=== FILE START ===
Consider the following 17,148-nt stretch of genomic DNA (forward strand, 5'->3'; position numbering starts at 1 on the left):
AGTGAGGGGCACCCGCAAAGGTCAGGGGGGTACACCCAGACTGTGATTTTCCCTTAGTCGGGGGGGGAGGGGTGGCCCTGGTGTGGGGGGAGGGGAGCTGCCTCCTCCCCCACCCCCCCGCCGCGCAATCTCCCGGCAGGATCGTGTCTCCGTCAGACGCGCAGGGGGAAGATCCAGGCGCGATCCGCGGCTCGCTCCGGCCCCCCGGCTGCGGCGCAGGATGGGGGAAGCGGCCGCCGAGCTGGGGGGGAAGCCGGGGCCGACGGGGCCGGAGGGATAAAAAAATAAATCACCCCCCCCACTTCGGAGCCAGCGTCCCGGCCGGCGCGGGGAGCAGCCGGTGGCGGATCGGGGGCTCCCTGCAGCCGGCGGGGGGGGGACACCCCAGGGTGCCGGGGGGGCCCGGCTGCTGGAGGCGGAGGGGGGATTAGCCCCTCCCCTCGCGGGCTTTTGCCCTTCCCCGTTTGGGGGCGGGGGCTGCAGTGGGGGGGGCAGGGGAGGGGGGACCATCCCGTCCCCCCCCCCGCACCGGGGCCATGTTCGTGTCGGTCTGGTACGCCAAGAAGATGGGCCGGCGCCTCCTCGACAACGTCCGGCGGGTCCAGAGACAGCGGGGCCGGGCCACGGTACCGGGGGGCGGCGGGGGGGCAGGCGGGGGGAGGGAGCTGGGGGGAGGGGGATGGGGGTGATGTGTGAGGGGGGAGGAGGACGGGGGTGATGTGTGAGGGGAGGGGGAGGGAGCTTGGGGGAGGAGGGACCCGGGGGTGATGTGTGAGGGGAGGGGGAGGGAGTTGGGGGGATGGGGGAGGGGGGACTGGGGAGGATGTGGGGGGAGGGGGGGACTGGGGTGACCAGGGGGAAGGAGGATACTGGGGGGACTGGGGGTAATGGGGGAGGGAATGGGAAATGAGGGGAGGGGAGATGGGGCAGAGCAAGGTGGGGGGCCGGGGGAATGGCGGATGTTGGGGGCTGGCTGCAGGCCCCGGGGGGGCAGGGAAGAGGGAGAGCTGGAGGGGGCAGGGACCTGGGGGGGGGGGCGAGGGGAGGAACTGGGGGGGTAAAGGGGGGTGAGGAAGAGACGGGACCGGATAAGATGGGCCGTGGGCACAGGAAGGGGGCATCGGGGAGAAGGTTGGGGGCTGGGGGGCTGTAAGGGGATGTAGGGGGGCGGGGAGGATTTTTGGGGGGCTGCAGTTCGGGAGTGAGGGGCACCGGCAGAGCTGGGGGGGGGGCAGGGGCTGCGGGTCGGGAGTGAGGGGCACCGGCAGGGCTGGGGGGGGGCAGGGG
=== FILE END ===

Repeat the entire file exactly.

Consider the following 17,148-nt stretch of genomic DNA (forward strand, 5'->3'; position numbering starts at 1 on the left):
AGTGAGGGGCACCCGCAAAGGTCAGGGGGGTACACCCAGACTGTGATTTTCCCTTAGTCGGGGGGGGAGGGGTGGCCCTGGTGTGGGGGGAGGGGAGCTGCCTCCTCCCCCACCCCCCCGCCGCGCAATCTCCCGGCAGGATCGTGTCTCCGTCAGACGCGCAGGGGGAAGATCCAGGCGCGATCCGCGGCTCGCTCCGGCCCCCCGGCTGCGGCGCAGGATGGGGGAAGCGGCCGCCGAGCTGGGGGGGAAGCCGGGGCCGACGGGGCCGGAGGGATAAAAAAATAAATCACCCCCCCCACTTCGGAGCCAGCGTCCCGGCCGGCGCGGGGAGCAGCCGGTGGCGGATCGGGGGCTCCCTGCAGCCGGCGGGGGGGGGACACCCCAGGGTGCCGGGGGGGCCCGGCTGCTGGAGGCGGAGGGGGGATTAGCCCCTCCCCTCGCGGGCTTTTGCCCTTCCCCGTTTGGGGGCGGGGGCTGCAGTGGGGGGGGCAGGGGAGGGGGGACCATCCCGTCCCCCCCCCCGCACCGGGGCCATGTTCGTGTCGGTCTGGTACGCCAAGAAGATGGGCCGGCGCCTCCTCGACAACGTCCGGCGGGTCCAGAGACAGCGGGGCCGGGCCACGGTACCGGGGGGCGGCGGGGGGGCAGGCGGGGGGAGGGAGCTGGGGGGAGGGGGATGGGGGTGATGTGTGAGGGGGGAGGAGGACGGGGGTGATGTGTGAGGGGAGGGGGAGGGAGCTTGGGGGAGGAGGGACCCGGGGGTGATGTGTGAGGGGAGGGGGAGGGAGTTGGGGGGATGGGGGAGGGGGGACTGGGGAGGATGTGGGGGGAGGGGGGGACTGGGGTGACCAGGGGGAAGGAGGATACTGGGGGGACTGGGGGTAATGGGGGAGGGAATGGGAAATGAGGGGAGGGGAGATGGGGCAGAGCAAGGTGGGGGGCCGGGGGAATGGCGGATGTTGGGGGCTGGCTGCAGGCCCCGGGGGGGCAGGGAAGAGGGAGAGCTGGAGGGGGCAGGGACCTGGGGGGGGGGGCGAGGGGAGGAACTGGGGGGGTAAAGGGGGGTGAGGAAGAGACGGGACCGGATAAGATGGGCCGTGGGCACAGGAAGGGGGCATCGGGGAGAAGGTTGGGGGCTGGGGGGCTGTAAGGGGATGTAGGGGGGCGGGGAGGATTTTTGGGGGGCTGCAGTTCGGGAGTGAGGGGCACCGGCAGAGCTGGGGGGGGGGCAGGGGCTGCGGGTCGGGAGTGAGGGGCACCGGCAGGGCTGGGGGGGGGCAGGGG